Email, like death, is one of life’s great levelers. From the high and the mighty down to the lowest of the low, we all get entirely too much email. Shoving electrons through the network make it so easy to moving information from here to there that most of us never stop to ask if the people on the receiving end actually need the information we’re pushing at them. Because the most important thing the average bureaucrat does on a daily basis is cover his or her ass, we end up in a seemingly endless do-loop of email and instant messages.
The ability to generate an instant distribution list is possibly the worst thing to ever happen to the average office drone… because let’s face it, if the email is addressed “To” more than one or two people, no one is going to take on the individual responsibility of answering it. If you address it to 20 people, no one is even going to bother reading it at all. The only thing four pages of addressees gets you is the merciless ridicule of your colleagues and the tears of a God disappointed that you’ve used your free will for such douchebaggery.
I wish I was making this up, but four pages of recipients for a message that needs to go to three people is, politely put, a bit much. I’m the first to say that if something’s worth killing, it’s probably worth overkilling, but sheesh, even I have limits. I’m not saying an email addressed to +/-700 people makes you look like an asshat; I’m saying that by actually sending that email out into the world you are, in fact, an asshat. It’s a fine distinction, but an important one… kind of like the distinction between covering your ass and becoming an object of loathsome contempt.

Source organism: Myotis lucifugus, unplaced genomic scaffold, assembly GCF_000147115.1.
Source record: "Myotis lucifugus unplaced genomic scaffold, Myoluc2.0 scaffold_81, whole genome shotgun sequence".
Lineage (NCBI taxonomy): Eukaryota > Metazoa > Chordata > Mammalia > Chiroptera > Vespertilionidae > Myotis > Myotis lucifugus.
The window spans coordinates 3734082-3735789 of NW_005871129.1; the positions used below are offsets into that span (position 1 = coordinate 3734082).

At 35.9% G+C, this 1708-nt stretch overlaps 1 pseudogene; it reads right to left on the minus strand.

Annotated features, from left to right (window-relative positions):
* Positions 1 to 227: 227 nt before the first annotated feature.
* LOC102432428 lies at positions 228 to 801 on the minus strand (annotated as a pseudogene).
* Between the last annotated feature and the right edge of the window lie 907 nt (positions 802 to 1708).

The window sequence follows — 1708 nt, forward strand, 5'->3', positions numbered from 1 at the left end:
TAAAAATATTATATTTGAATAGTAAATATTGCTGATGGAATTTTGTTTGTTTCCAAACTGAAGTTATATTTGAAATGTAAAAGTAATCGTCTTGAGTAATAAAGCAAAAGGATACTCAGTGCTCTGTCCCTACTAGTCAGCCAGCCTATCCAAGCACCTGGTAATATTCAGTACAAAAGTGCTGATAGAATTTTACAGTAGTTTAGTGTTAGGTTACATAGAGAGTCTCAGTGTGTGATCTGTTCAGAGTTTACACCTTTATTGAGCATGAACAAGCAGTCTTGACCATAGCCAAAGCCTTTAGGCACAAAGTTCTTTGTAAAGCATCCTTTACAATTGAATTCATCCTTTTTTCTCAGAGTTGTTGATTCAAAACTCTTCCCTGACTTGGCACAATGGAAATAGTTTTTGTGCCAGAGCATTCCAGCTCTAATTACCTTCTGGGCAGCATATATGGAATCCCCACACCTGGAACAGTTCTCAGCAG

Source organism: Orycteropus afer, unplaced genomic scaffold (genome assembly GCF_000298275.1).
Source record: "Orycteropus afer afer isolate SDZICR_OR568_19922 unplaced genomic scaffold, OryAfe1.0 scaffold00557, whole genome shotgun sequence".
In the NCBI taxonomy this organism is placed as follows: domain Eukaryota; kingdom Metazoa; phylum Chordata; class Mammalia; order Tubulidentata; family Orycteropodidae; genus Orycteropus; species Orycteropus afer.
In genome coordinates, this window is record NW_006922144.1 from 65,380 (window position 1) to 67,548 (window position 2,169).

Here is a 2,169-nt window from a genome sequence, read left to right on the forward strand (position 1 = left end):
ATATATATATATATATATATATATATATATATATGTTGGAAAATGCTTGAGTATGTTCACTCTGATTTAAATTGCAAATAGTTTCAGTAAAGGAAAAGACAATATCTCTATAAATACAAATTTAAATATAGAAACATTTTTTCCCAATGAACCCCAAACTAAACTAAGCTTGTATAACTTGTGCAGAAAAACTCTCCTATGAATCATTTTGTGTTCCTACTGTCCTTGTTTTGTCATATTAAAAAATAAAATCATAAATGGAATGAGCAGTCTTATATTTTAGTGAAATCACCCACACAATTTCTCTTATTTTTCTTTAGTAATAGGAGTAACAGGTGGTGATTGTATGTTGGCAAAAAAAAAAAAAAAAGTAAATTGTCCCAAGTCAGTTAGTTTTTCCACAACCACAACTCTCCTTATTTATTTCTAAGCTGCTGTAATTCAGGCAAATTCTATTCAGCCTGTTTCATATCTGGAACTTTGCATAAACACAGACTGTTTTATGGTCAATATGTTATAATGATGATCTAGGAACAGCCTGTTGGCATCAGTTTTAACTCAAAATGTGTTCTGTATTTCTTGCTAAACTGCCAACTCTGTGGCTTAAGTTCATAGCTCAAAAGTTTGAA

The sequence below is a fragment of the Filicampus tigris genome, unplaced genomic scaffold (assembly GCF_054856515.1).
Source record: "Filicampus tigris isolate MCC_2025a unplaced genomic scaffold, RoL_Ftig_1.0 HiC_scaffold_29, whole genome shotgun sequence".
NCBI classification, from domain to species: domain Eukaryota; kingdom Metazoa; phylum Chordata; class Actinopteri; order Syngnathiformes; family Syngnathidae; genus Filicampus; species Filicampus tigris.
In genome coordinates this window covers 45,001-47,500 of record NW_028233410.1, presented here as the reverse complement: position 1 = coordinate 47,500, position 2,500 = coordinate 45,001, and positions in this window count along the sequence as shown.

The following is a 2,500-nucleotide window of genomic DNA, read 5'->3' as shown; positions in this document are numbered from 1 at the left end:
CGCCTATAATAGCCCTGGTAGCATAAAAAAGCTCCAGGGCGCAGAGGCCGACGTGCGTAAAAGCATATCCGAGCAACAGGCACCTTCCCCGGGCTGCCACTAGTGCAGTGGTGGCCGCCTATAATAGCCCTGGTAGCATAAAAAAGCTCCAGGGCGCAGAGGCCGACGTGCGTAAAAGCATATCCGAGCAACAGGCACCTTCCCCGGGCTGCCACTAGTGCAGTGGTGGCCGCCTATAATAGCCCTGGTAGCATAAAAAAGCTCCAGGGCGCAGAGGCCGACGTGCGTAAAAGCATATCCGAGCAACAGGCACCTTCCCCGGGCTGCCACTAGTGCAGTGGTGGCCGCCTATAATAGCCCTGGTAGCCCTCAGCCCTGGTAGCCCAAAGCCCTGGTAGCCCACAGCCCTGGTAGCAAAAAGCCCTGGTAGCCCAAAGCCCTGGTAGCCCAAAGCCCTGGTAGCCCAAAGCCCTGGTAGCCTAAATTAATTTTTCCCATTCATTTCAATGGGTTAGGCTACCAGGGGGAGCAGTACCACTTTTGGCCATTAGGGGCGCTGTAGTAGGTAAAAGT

Well, with this morning’s update from the archive, we can finally close the door on June 2007. I have to admit, there’s at least one pretty good rant in there. It’s always reassuring to find that my opinions about people and life haven’t really changed that much in the last six years. I’m a big fan of consistency and I think it’s safe to say that I’ve been nothing if not consistant over the intervening years. Seriously, if I’d have posted it as “new,” I’m pretty sure no one reading would know the difference. Maybe my style has improved slightly with lots and lots of practice, but other than that, the sentiment is right on target.
I did notice that one of the archive updates slipped through into my “regular” feed and is showing up on Facebook and Twitter. I usually try to avoid that so you’re not getting spammed with six “new post” notices every Sunday morning, but in this case, I think I’ll let it stand. If you have any love for Johnny Cash, the Army, America, or some combination of the three, it’s worth a watch. And with that, I now return you to your previously scheduled Sunday activities already in progress.